The world of unified communications is centered on the idea of leveraging powerful
technologies and applications to boost productivity. When individual employees have
superior tools they are able to do more with less and increase bottom-line profitability.
However, many businesses are becoming increasingly familiar with the concept of
planned obsolescence, which is a policy of planning or designing a product with
a limited useful life, so it will become obsolete, unfashionable or no longer functional
after a certain period of time. Phone systems and data networks are beginning to
show signs of planned obsolescence and business owners are beginning to reexamine
their communications infrastructure. Small to medium-sized businesses (SMBs) need
to take a close look at their phone systems to evaluate when obsolescence will strike
and what steps they can take to avoid this.
Many of the existing phone systems that businesses are currently running have been
discontinued and no longer supported by the manufacturer. This basically means that
the technology has run its course, stopped being manufactured and is becoming exceedingly
difficult to service. In other words, if a business is running its communications
infrastructure on obsolete technology, when it breaks down there won't be anyone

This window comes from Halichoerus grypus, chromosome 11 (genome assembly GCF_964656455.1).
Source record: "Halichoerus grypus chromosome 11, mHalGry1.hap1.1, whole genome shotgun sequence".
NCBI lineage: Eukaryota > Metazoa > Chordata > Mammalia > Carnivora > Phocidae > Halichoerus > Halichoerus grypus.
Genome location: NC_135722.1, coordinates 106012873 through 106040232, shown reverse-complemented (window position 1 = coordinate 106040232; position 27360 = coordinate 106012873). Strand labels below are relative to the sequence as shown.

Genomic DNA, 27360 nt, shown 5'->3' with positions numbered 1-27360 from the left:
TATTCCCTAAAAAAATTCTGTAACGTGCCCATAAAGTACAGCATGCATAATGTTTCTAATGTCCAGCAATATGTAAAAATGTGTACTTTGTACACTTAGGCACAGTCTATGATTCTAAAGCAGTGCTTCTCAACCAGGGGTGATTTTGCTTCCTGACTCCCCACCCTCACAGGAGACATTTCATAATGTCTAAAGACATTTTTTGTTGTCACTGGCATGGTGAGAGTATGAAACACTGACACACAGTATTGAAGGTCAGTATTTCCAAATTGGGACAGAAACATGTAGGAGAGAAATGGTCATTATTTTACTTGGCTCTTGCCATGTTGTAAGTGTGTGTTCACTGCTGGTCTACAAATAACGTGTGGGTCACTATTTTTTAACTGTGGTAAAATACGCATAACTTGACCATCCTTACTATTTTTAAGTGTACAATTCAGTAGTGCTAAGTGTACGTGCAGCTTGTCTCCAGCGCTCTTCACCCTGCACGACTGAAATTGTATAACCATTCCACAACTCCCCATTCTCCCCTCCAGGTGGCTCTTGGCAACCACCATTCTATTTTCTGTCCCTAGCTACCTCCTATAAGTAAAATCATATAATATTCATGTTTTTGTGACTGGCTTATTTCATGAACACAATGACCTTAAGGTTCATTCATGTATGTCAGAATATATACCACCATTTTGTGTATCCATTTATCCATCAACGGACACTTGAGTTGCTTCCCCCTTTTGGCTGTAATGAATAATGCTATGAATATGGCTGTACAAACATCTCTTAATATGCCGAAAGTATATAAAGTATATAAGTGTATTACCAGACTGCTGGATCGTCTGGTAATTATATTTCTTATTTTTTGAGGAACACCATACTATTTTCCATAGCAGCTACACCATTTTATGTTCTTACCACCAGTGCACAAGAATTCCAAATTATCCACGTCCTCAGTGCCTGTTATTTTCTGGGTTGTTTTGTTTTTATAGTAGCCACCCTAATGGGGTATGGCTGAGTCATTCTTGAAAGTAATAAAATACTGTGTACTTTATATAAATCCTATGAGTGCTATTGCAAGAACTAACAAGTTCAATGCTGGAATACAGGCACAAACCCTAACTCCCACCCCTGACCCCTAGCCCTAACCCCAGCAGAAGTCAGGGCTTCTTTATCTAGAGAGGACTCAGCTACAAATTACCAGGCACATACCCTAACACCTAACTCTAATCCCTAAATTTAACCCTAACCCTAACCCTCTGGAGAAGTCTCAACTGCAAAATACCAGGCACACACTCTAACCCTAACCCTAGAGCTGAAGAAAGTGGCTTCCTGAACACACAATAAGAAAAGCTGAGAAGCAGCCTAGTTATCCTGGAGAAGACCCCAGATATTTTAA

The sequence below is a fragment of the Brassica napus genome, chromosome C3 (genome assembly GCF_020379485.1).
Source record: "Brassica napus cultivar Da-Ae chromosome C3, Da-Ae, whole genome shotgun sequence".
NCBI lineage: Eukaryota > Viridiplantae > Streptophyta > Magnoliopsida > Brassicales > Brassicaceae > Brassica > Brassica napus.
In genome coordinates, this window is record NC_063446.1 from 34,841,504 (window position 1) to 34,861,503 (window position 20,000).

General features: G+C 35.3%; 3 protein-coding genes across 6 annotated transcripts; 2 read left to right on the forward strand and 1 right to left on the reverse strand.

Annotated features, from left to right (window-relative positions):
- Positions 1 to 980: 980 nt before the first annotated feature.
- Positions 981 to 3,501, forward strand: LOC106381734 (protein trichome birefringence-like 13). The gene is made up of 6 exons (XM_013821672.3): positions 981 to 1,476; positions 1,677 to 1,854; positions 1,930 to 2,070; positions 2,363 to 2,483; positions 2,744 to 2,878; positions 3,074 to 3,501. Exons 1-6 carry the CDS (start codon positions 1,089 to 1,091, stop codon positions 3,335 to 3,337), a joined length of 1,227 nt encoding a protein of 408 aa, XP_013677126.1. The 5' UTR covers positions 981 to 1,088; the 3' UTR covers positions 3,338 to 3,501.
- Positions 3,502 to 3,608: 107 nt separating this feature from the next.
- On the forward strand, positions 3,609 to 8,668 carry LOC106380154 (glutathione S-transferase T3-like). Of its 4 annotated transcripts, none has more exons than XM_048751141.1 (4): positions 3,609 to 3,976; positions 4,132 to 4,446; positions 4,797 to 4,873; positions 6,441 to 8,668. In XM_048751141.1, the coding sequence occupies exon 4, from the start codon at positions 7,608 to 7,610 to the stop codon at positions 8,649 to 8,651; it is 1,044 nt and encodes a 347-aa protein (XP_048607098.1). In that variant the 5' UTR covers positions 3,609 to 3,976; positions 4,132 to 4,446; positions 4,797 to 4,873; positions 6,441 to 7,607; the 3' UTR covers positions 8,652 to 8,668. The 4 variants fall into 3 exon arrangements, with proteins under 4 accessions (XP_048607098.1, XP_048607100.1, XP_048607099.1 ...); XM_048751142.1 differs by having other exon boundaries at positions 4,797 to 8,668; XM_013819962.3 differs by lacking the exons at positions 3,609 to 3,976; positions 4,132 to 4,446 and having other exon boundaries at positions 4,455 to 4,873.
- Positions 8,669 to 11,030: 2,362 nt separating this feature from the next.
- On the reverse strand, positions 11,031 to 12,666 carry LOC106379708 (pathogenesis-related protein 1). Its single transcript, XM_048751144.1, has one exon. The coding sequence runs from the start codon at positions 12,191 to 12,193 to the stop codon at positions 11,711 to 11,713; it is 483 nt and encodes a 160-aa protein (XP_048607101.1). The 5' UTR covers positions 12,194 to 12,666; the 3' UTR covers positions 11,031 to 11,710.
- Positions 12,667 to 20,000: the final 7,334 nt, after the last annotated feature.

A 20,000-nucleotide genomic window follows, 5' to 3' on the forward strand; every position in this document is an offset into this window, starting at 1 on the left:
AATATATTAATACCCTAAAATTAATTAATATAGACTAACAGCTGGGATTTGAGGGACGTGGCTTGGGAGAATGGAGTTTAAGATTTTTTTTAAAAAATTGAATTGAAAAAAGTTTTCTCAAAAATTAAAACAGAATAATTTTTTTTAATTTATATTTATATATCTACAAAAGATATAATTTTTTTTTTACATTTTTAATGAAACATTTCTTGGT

to help fix it. This is a giant risk that business owners are taking when their
customer relationships are on the line. An outdated phone system will ultimately
crash. Businesses cannot afford to go down and cut off all contact with their customers.
"Here at Gateway TelNet, we are educating companies on the risks associated with
manufacturer discontinued phone systems as well as their options for new technology,"
stated Jerry Hilecher, President of Gateway TelNet. "This is an exciting time in
our industry because with the advent of SIP (session initiation protocol) many companies
can easily cost justify the adoption of today's technology. Plus, these businesses
will benefit from applications and features designed to increase their profitability,
enhance their employees' productivity, and give them a competitive advantage, something
their outdated phone system cannot do."